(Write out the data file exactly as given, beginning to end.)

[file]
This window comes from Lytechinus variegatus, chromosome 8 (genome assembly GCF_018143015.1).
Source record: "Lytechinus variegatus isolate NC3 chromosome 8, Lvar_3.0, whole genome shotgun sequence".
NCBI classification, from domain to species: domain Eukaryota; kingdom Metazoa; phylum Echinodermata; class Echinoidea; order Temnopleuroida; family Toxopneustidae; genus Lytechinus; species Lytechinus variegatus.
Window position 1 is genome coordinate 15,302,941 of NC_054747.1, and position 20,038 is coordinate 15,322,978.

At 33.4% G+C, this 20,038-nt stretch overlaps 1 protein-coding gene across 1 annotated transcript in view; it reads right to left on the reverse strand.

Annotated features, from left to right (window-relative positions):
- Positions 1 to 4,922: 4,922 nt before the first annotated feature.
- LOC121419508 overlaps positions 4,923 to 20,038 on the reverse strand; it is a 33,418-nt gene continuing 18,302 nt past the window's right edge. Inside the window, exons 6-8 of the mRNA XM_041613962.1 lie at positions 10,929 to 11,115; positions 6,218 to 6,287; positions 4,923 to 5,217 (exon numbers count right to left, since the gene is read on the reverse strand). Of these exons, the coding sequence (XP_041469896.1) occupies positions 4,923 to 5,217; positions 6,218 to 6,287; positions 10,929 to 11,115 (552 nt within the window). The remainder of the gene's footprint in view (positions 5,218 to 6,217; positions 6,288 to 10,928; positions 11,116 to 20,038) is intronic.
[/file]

This window comes from Lytechinus variegatus, chromosome 8 (genome assembly GCF_018143015.1).
Source record: "Lytechinus variegatus isolate NC3 chromosome 8, Lvar_3.0, whole genome shotgun sequence".
NCBI classification, from domain to species: domain Eukaryota; kingdom Metazoa; phylum Echinodermata; class Echinoidea; order Temnopleuroida; family Toxopneustidae; genus Lytechinus; species Lytechinus variegatus.
Window position 1 is genome coordinate 15,302,941 of NC_054747.1, and position 20,038 is coordinate 15,322,978.

At 33.4% G+C, this 20,038-nt stretch overlaps 1 protein-coding gene across 1 annotated transcript in view; it reads right to left on the reverse strand.

Annotated features, from left to right (window-relative positions):
- Positions 1 to 4,922: 4,922 nt before the first annotated feature.
- LOC121419508 overlaps positions 4,923 to 20,038 on the reverse strand; it is a 33,418-nt gene continuing 18,302 nt past the window's right edge. Inside the window, exons 6-8 of the mRNA XM_041613962.1 lie at positions 10,929 to 11,115; positions 6,218 to 6,287; positions 4,923 to 5,217 (exon numbers count right to left, since the gene is read on the reverse strand). Of these exons, the coding sequence (XP_041469896.1) occupies positions 4,923 to 5,217; positions 6,218 to 6,287; positions 10,929 to 11,115 (552 nt within the window). The remainder of the gene's footprint in view (positions 5,218 to 6,217; positions 6,288 to 10,928; positions 11,116 to 20,038) is intronic.